August 2011 | Commentary | In Perspective

Responding to the Past

Tags: Trucking, Legislation, Public Policy, and Regulations, Food Logistics

We may need to remove all the mirrors in Washington, D.C.—not to shrink the egos of lawmakers and regulators, but to keep them from looking back and solving the problems of the past.

While researching the Food Safety Modernization Act and its effect on logistics for my article, Temp-Controlled Food Transport: Safe Travels, I found it striking—and alarming—that so many details have yet to be decided. This is clearly a moment our industry cannot afford to overlook, or we will all suffer from the results.

Remember when the Customs-Trade Partnership Against Terrorism (C-TPAT) was developed? While C-TPAT's lack of specificity caused some discomfort, it was also a relief that legislators with no direct experience in the operations they were attempting to regulate would not generate a multitude of well-meaning, but over-reaching, rules. A distribution center does not require the same level of security as a nuclear power plant.

In the case of C-TPAT, the government lived up to the act's name and formed a true partnership with the private sector. Many in the private sector would have preferred more guidance from the regulators, but we got the job done and continue to evolve systems to keep pace with supply chain threats and developments.

When it comes to the safe transportation and interim storage of food, shippers have developed some high-level best practices. Given the potential risk to customers, brand reputations, and balance sheets, monitoring food safety is just good business. It is a minority of bad actors who need close government intervention.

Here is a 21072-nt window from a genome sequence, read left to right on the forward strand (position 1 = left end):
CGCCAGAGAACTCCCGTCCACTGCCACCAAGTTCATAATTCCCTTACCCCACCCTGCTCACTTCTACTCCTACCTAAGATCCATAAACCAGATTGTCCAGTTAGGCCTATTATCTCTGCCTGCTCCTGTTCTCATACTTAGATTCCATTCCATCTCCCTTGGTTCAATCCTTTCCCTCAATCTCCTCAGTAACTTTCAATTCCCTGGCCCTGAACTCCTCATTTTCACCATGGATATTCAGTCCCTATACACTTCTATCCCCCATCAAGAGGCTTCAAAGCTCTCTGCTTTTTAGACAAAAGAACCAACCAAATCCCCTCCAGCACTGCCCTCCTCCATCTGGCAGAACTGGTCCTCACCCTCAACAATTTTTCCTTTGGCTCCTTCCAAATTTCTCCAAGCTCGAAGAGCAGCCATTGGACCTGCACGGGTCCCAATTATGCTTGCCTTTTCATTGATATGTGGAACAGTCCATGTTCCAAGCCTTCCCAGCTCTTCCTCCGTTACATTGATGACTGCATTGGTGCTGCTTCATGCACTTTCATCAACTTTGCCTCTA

A few years ago, I talked to a slaugterhouse operator on Prince Edward Island, Canada, about its track-and-trace system. Run by a consortium of cattle farmers, the business had some incentive for collecting and sharing data with growers. Growers are paid on yield, so tracking accurate yield through the process was important. In addition, growers could gain insight on which feedstock produced the best final yield.

Cattle typically arrive with bar-coded ear tags, but once they enter the process, that identifier is lost. Using an innovative Psion radio-frequency identification (RFID) tag embedded in the in-plant handling system, the processor gained full visibility.

A discussion with the Psion engineer reveals a much larger story. The United States had an outbreak of Mad Cow disease, and Japan banned beef originating from certain U.S. regions. The Canadian butcher's visibility—back to what food each cow had consumed—opened that export market. Productivity may have been the driver, but food safety was a parallel concern. They met at the bottom line.

The point isn't this single solution, but a plethora of solutions being employed and developed throughout the food chain. Better efficiency, higher productivity, and food safety go hand in hand, and those in the industry know it.

That argument goes well beyond the food industry. Supply chain professionals are moving forward in addressing safety and security concerns, as well as solving productivity problems and improving bottom-line performance every day.

When lawmakers set a deadline and direct regulators to develop rules, our industry must mobilize and demonstrate its capabilities. If we don't, regulators may try to solve problems the industry has already addressed. Let's take the mirror out of government's hands and replace it with a magnifying glass focused on positive results.